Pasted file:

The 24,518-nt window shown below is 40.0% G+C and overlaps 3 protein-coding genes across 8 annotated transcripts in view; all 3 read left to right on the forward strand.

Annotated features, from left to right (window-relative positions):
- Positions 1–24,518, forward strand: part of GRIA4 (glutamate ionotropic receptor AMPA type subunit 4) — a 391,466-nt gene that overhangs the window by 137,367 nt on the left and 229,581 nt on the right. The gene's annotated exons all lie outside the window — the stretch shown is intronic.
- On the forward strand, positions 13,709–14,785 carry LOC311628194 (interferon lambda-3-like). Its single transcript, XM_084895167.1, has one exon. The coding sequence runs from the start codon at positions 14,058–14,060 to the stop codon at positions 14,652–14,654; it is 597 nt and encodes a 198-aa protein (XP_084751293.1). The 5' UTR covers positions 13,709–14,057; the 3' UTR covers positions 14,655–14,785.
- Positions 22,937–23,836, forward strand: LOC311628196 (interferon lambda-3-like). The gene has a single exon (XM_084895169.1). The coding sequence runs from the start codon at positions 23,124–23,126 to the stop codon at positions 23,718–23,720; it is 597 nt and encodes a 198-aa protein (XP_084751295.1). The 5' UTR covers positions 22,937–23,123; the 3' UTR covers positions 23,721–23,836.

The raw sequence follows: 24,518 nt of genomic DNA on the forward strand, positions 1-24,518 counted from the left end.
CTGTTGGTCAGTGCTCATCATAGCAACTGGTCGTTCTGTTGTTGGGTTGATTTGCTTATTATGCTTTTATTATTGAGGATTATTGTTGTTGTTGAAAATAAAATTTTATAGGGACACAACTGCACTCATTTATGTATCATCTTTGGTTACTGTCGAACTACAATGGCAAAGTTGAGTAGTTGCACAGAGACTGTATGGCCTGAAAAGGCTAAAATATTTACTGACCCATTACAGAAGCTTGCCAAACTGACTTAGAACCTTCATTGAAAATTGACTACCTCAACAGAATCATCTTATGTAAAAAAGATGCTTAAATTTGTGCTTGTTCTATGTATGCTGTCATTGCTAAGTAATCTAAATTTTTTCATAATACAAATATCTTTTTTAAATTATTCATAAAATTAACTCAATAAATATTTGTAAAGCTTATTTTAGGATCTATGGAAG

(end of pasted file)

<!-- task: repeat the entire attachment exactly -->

The 24,518-nt window shown below is 40.0% G+C and overlaps 3 protein-coding genes across 8 annotated transcripts in view; all 3 read left to right on the forward strand.

Annotated features, from left to right (window-relative positions):
- Positions 1–24,518, forward strand: part of GRIA4 (glutamate ionotropic receptor AMPA type subunit 4) — a 391,466-nt gene that overhangs the window by 137,367 nt on the left and 229,581 nt on the right. The gene's annotated exons all lie outside the window — the stretch shown is intronic.
- On the forward strand, positions 13,709–14,785 carry LOC311628194 (interferon lambda-3-like). Its single transcript, XM_084895167.1, has one exon. The coding sequence runs from the start codon at positions 14,058–14,060 to the stop codon at positions 14,652–14,654; it is 597 nt and encodes a 198-aa protein (XP_084751293.1). The 5' UTR covers positions 13,709–14,057; the 3' UTR covers positions 14,655–14,785.
- Positions 22,937–23,836, forward strand: LOC311628196 (interferon lambda-3-like). The gene has a single exon (XM_084895169.1). The coding sequence runs from the start codon at positions 23,124–23,126 to the stop codon at positions 23,718–23,720; it is 597 nt and encodes a 198-aa protein (XP_084751295.1). The 5' UTR covers positions 22,937–23,123; the 3' UTR covers positions 23,721–23,836.

The raw sequence follows: 24,518 nt of genomic DNA on the forward strand, positions 1-24,518 counted from the left end.
CTGTTGGTCAGTGCTCATCATAGCAACTGGTCGTTCTGTTGTTGGGTTGATTTGCTTATTATGCTTTTATTATTGAGGATTATTGTTGTTGTTGAAAATAAAATTTTATAGGGACACAACTGCACTCATTTATGTATCATCTTTGGTTACTGTCGAACTACAATGGCAAAGTTGAGTAGTTGCACAGAGACTGTATGGCCTGAAAAGGCTAAAATATTTACTGACCCATTACAGAAGCTTGCCAAACTGACTTAGAACCTTCATTGAAAATTGACTACCTCAACAGAATCATCTTATGTAAAAAAGATGCTTAAATTTGTGCTTGTTCTATGTATGCTGTCATTGCTAAGTAATCTAAATTTTTTCATAATACAAATATCTTTTTTAAATTATTCATAAAATTAACTCAATAAATATTTGTAAAGCTTATTTTAGGATCTATGGAAG